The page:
Tension simmers between Fianna Fail and Fine Gael as election looms in Limerick

Nick Rabbitts

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Nick Rabbitts

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nick@limerickleader.ie

Tension simmers between Fianna Fail and Fine Gael as election looms in Limerick

The local elections will take place in May

WITH the local elections only months away, a fresh row has broken out between the grand coalition partners of Fine Gael and Fianna Fail.

Fine Gael council leader Cllr John Sheahan says if his party did do a deal with Fianna Fail after the next election, they would ensure more “belts and braces” were placed upon it.

But Fianna Fail's leader, Cllr Michael Collins hit back, saying: "If he's trying to control us like Leo Varadkar is trying to control Fianna Fail nationally, that won't happen!"

At the start of the last council in 2014, the parties went into coalition for the first time locally, a move which saw them dominate the mayoralties and chairmanships throughout this council term, due to their unassailable combined vote.

But cracks have begun to appear in the relationship across the last year, with Fianna Fail relying on the support of Labour and Independent councillors to get the budget through due to Fine Gael's opposition.

Likewise, Fianna Fail opposed an increase in the local property tax, against the wishes of Fine Gael.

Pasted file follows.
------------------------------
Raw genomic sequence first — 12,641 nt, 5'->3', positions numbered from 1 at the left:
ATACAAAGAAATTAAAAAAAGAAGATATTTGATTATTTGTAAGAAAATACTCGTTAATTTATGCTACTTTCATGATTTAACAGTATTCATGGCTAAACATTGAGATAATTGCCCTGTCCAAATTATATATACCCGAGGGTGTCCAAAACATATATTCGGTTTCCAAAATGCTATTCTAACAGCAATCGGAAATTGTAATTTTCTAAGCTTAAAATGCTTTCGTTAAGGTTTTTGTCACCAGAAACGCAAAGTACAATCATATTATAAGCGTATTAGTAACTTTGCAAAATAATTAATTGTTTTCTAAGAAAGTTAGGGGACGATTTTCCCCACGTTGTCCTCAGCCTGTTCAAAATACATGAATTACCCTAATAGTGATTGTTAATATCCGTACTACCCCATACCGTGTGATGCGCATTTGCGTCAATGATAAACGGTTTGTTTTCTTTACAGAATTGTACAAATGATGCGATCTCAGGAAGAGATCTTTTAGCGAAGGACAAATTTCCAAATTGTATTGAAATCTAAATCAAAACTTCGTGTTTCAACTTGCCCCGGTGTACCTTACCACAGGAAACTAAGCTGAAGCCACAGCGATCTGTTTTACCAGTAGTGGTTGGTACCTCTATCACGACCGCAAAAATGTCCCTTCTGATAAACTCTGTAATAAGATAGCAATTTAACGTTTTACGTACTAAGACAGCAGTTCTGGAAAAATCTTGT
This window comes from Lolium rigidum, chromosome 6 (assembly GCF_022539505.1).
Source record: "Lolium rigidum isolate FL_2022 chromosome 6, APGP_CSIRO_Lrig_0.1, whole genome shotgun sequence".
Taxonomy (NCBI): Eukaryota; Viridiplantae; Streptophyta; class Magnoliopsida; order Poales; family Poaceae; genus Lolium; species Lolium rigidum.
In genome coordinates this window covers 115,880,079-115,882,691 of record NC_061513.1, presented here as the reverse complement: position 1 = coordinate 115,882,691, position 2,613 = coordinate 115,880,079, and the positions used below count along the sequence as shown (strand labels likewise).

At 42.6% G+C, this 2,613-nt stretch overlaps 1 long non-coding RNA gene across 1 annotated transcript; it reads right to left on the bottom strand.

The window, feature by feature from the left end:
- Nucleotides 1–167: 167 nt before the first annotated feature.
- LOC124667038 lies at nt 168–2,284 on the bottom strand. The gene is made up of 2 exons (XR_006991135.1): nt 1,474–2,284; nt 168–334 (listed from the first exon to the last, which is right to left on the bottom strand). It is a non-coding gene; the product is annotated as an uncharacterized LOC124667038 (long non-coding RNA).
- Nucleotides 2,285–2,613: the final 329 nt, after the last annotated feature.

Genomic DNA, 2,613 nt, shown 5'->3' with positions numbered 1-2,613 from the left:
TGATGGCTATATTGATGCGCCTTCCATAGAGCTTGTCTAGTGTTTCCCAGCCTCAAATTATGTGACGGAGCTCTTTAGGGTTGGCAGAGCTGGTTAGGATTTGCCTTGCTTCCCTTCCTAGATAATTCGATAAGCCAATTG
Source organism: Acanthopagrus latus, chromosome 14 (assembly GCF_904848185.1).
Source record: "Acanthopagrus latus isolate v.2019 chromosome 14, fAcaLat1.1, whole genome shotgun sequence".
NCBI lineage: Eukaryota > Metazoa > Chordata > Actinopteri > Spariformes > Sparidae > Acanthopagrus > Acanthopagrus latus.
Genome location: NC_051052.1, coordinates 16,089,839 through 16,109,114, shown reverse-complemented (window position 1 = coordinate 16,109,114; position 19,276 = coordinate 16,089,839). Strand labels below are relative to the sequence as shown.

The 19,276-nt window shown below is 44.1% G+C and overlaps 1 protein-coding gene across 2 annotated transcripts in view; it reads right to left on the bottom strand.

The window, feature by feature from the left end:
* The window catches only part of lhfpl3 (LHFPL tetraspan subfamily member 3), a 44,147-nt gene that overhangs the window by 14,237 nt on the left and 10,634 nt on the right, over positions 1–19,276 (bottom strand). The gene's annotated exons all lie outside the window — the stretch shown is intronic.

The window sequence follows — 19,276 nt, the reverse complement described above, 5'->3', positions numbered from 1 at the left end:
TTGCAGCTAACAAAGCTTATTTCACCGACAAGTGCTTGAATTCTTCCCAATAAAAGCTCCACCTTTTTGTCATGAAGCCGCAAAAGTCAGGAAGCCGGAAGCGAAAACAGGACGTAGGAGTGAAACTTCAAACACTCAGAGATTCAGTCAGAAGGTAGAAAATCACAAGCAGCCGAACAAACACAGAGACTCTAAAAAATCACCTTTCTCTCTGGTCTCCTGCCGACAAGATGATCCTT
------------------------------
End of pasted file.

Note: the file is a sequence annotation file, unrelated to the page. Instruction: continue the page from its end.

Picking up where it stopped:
Asked if he sees the two parties going into coalition, Cllr Sheahan said some “gentleman's agreements” were in place which, he claimed Fianna Fail did not keep their word on.

“I would contend that we would have to put more belts and braces on an agreement if we were to do that next time around. It has worked fairly well on certain issues, but the Local Property Tax was one where we felt we had an agreement, but it was only a gentleman's agreement. Going forward for five years, I would be proposing that whatever arrangements be it with Fianna Fail or other parties, that the likes of the Commercial Rate, the likes of the Local Property Tax would be ironed out first so the people of Limerick city and county have a picture for the five years as to what the cost is for them."

Cllr Collins said Fianna Fail would “keep its options open" ahead of the outcome of any elections, with both parties seeking to make gains at County Hall after May's count.

“We will consider any and all permutations when they come. But over the last five years, we have worked fairly well with Fine Gael," he said.

When Cllr Sheahan's call for more "belts and braces" was put to him, he added: "If he's trying to control us like Leo Varadkar is trying to control Fianna Fail nationally, that won't happen locally. We're more resilient at local level!"

Limerick goes to the polls on May 24 next.